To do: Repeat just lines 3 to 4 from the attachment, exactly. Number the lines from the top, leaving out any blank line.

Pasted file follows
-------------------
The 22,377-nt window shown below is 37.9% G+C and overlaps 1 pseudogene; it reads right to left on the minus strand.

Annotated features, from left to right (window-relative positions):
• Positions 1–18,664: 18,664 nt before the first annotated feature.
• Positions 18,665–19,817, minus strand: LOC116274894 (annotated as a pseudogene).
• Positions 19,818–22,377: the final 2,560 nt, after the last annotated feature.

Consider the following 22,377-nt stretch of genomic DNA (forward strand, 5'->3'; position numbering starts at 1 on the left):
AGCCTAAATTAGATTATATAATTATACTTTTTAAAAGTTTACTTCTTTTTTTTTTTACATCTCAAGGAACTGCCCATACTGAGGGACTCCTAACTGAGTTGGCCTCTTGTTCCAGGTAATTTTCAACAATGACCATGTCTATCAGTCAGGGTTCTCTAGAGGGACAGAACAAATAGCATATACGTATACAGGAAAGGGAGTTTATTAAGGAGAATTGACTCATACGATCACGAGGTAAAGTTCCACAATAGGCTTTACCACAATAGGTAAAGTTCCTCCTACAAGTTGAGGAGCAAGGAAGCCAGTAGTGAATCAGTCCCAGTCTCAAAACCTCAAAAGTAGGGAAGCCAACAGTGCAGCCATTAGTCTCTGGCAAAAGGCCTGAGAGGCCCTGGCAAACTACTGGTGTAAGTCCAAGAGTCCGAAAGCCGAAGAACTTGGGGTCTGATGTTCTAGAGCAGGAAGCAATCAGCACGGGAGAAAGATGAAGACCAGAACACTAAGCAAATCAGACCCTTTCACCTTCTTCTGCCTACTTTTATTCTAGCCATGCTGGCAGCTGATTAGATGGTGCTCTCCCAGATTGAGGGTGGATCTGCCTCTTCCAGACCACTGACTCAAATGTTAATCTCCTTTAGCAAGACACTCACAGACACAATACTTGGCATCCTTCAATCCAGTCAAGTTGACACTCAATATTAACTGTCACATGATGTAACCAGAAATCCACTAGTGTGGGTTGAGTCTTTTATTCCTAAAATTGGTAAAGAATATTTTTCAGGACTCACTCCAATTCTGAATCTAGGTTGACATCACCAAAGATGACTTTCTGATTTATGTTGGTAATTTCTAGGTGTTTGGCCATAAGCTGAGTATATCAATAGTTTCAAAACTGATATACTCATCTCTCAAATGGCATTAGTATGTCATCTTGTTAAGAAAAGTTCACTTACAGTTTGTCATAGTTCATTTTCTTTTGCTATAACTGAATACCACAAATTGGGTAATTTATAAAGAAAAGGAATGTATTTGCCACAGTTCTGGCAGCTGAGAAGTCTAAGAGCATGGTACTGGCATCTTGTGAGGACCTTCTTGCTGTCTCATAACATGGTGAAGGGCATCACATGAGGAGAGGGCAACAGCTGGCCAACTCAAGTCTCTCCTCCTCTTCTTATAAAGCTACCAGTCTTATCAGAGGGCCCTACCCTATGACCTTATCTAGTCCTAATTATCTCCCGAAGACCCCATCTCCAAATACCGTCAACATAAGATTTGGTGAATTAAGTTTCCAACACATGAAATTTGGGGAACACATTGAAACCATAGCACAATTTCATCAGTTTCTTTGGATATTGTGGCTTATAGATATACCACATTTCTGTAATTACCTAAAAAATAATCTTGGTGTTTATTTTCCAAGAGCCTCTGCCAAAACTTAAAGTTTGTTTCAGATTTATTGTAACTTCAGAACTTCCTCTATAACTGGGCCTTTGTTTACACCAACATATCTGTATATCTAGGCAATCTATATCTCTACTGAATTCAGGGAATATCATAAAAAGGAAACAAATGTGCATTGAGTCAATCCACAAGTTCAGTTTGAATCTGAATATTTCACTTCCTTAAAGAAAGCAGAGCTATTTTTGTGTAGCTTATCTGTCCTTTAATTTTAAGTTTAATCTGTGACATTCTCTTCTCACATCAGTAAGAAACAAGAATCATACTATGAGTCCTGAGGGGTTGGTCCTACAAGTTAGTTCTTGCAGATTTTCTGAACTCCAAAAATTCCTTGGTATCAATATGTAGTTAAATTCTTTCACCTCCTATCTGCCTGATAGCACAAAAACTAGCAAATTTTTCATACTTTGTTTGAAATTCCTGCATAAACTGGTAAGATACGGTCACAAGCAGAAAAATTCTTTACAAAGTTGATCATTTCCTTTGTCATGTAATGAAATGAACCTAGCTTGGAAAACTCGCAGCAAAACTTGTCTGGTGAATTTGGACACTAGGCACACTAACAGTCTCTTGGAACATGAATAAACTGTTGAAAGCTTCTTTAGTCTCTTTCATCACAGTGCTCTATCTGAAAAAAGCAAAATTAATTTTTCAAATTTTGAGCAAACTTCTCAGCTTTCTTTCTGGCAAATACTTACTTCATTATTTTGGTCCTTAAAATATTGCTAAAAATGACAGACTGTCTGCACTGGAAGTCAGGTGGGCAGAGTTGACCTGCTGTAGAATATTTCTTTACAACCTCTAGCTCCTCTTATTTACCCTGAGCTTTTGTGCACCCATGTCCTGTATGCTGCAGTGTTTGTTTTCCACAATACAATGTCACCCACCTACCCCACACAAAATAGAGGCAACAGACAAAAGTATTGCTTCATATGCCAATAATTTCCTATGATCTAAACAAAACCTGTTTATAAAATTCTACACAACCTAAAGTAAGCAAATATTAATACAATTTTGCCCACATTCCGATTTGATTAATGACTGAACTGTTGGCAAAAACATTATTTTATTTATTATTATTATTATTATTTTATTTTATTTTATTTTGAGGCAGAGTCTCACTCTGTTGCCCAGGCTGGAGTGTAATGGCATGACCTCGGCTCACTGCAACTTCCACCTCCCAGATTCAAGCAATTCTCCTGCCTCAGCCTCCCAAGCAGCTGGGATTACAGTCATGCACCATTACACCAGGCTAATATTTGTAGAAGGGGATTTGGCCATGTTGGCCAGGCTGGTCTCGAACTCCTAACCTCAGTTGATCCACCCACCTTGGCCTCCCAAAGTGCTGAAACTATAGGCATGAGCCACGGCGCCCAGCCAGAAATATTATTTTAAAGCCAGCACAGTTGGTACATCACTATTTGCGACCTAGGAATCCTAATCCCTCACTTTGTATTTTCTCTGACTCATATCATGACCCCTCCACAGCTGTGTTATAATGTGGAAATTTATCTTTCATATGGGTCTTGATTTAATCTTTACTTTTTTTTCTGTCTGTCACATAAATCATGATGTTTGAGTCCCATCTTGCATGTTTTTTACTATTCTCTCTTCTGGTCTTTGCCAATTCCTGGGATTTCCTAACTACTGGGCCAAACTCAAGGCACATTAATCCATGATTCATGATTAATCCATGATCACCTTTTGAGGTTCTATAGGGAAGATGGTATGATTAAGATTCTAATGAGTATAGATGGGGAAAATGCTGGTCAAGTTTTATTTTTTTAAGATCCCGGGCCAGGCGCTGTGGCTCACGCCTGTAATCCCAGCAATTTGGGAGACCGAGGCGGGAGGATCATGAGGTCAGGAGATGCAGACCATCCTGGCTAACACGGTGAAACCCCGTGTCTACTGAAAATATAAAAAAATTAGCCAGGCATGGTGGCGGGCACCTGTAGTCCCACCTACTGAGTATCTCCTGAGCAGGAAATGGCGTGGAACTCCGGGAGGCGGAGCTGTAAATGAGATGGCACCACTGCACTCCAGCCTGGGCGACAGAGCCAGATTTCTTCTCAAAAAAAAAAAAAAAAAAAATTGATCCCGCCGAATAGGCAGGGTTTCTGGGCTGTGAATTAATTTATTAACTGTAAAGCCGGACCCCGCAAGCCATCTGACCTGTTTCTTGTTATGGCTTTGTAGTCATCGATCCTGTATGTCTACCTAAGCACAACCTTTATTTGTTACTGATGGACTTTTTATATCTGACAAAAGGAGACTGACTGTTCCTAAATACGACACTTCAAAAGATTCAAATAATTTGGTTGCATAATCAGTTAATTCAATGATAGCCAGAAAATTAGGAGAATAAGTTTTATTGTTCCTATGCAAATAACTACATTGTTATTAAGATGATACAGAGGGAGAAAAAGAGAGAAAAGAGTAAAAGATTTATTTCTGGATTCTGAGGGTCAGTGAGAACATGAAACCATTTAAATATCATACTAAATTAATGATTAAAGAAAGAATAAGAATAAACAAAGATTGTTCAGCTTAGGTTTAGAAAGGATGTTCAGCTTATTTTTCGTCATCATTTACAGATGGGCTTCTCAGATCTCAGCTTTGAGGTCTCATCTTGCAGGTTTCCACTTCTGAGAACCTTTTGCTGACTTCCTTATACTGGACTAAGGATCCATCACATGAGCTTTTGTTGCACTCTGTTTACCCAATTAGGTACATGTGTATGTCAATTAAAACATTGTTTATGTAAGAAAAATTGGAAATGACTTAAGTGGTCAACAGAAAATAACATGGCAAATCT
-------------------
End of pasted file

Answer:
• Positions 1–18,664: 18,664 nt before the first annotated feature.
• Positions 18,665–19,817, minus strand: LOC116274894 (annotated as a pseudogene).